By Jodi Wynn, Newsdesk.org intern
Many Saudis were skeptical when their government — an absolute monarchy — announced it would be holding the first in a series of municipal elections on February 10, 2005.
To many, the attempt at democracy seemed to be an effort to appease the West and reformists.
Despite the fact that half the council seats and official government positions will be appointed, the election is unprecedented, and may represent a major change in the idea of government in Saudi Arabia.
But there are many factors that may undermine the process.
The exclusion of women from the polls brought condemnation from Western media, but was described as only practical by a Saudi journalist.
The election has also been hit by allegations of campaign violations by winning candidates.
The election is for 592 seats in 178 regional councils throughout the country. Thursday’s poll was for the Riyadh region in which 1,818 candidates competed for 104 seats in 38 councils.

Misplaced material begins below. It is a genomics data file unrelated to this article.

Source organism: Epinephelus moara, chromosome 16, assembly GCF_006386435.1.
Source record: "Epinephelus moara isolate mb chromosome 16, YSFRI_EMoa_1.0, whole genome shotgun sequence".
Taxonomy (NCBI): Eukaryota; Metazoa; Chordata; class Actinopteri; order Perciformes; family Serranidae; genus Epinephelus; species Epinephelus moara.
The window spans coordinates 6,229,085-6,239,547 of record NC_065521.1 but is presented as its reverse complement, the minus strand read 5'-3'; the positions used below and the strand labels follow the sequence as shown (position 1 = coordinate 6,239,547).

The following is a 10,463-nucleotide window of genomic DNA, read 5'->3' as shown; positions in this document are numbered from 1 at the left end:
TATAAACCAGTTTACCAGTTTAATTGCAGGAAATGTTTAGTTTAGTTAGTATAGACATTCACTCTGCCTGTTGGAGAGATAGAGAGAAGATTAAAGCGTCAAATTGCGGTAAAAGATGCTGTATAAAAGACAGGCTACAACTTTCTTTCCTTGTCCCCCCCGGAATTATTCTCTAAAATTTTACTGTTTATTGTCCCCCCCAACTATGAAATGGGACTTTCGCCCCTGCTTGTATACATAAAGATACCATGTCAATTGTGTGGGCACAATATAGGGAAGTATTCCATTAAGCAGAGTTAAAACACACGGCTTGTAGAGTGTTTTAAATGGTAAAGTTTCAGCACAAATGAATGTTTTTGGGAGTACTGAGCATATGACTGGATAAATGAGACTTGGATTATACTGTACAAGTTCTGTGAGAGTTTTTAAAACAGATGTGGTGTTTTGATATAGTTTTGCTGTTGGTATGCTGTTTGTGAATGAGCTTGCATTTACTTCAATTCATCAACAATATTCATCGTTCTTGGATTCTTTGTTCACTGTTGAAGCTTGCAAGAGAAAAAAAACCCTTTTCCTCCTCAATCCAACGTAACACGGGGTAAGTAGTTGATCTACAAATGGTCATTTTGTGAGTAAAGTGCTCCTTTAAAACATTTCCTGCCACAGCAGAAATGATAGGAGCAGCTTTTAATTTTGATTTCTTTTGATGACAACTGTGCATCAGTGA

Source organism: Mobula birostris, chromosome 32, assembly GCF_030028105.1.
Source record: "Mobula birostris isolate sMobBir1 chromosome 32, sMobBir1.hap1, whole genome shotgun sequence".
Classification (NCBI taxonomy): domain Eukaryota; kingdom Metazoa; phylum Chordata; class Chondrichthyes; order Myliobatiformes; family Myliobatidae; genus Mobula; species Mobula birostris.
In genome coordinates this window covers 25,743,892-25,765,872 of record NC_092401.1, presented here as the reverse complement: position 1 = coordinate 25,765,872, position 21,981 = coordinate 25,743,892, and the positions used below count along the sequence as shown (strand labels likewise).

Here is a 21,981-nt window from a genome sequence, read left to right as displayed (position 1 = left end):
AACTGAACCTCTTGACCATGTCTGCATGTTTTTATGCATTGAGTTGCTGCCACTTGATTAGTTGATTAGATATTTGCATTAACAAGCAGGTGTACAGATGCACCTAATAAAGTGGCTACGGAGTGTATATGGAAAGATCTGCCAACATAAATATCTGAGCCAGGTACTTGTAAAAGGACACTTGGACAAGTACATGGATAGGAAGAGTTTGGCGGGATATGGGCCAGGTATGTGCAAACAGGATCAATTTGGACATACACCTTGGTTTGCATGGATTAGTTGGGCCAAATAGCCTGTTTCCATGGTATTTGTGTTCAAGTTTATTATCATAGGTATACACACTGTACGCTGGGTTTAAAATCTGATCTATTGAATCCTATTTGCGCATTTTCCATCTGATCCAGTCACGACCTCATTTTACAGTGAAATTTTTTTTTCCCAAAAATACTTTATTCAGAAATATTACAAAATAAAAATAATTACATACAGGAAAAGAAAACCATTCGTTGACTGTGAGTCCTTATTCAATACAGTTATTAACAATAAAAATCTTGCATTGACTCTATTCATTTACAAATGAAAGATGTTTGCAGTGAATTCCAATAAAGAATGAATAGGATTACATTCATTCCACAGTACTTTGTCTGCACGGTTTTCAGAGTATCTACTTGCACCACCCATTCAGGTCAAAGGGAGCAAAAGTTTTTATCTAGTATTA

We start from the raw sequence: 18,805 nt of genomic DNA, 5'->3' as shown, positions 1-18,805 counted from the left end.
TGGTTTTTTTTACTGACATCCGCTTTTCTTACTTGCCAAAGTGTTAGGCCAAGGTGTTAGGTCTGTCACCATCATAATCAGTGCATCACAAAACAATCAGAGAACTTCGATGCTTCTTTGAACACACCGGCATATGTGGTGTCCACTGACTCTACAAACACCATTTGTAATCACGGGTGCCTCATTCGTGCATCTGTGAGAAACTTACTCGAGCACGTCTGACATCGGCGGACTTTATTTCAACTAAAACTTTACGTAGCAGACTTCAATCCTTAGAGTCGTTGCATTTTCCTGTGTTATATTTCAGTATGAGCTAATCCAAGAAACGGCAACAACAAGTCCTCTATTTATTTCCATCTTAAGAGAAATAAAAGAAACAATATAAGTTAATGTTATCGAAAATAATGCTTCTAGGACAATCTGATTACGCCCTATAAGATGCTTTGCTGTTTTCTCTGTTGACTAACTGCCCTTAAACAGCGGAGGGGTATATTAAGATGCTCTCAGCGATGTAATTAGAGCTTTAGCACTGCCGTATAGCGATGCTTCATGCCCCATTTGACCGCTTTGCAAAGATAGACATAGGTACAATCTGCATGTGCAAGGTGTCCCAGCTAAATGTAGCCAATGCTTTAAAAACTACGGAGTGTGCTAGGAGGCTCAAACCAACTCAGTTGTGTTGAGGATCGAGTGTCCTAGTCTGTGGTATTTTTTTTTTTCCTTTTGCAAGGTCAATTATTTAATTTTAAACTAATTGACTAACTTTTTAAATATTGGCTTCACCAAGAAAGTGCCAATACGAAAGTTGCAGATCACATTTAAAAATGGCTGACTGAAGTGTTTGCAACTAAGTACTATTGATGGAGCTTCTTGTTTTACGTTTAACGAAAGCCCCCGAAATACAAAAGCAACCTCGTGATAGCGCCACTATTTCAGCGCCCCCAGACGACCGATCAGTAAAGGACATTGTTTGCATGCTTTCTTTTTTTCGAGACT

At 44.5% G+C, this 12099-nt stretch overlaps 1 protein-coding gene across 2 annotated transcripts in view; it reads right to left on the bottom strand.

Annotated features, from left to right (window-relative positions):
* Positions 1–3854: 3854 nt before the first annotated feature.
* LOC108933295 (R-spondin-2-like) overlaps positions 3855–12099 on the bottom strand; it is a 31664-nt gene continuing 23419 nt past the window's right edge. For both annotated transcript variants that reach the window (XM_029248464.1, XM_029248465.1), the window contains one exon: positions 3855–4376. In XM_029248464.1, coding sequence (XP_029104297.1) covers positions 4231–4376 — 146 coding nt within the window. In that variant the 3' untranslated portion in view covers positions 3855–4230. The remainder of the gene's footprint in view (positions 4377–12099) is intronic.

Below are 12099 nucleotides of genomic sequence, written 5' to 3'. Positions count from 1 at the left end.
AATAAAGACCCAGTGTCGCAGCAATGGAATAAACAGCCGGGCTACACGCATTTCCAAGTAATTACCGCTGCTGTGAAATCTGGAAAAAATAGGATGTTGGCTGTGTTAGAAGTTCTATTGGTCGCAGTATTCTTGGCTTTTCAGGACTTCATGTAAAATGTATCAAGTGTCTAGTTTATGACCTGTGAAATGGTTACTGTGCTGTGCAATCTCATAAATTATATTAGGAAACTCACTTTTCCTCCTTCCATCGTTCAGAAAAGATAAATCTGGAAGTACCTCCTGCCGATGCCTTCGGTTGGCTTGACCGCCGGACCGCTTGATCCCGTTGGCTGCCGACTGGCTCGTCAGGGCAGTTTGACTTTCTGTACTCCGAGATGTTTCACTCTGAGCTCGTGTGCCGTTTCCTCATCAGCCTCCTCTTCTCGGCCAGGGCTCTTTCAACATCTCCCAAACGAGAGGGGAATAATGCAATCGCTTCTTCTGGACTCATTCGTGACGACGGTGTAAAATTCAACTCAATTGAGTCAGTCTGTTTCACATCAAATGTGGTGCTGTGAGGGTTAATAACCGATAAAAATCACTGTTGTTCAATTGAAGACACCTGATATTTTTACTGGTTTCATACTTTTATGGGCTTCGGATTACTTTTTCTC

Out of 646 candidates for the Riyadh council, seven winners are said to have ties to Islamic organizations, including schools, mosques and charitable groups.
News sources such as the Associated Press are framing the election results as a triumph for Islamists, but the winning candidates insist they are moderate.
Some 30 losing candidates are discussing an appeal of the results, saying that the winners violated a campaign rule prohibiting political parties and coalitions.
According to the New York Times, the complaints allege that a list of the seven candidates went out to voters via Internet and cell phones describing them as “trusted people,” suggesting religious affiliation, and that voting for them would “bring blessings.”
The election comes at an ebb in the violent Islamist rebellion that peaked last year with multiple attacks in Riyadh, and represent a baby step toward political reform in a country deeply conflicted by the demands of tradition and the need for change.
Keyword search (saudi election): Google News, Yahoo News
“Why Saudi Poll is important”
Arab News, February 12, 2005
“Some Saudis fear complaints may taint milestone election”
International Herald Tribute, February 15, 2005
“The Saudi ‘elections'”
New York Times, February 18, 2004
“Women and elections”
Arab News, February 16, 2005
“Islamic parties reap a harvest”
Associated Press, February 13, 2005
“Eliminated candidates appeal over Saudi poll result”
Middle East Online, February 14, 2005
“‘Islamist Win’ in key Saudi poll”
BBC News, February 11, 2005
“Saudi voter turnout called ‘reasonable'”
New York Times, February 11, 2005
“Politics and Policies: Saudi’s next step”
United Press International, February 14, 2005
Additional writing by the editors.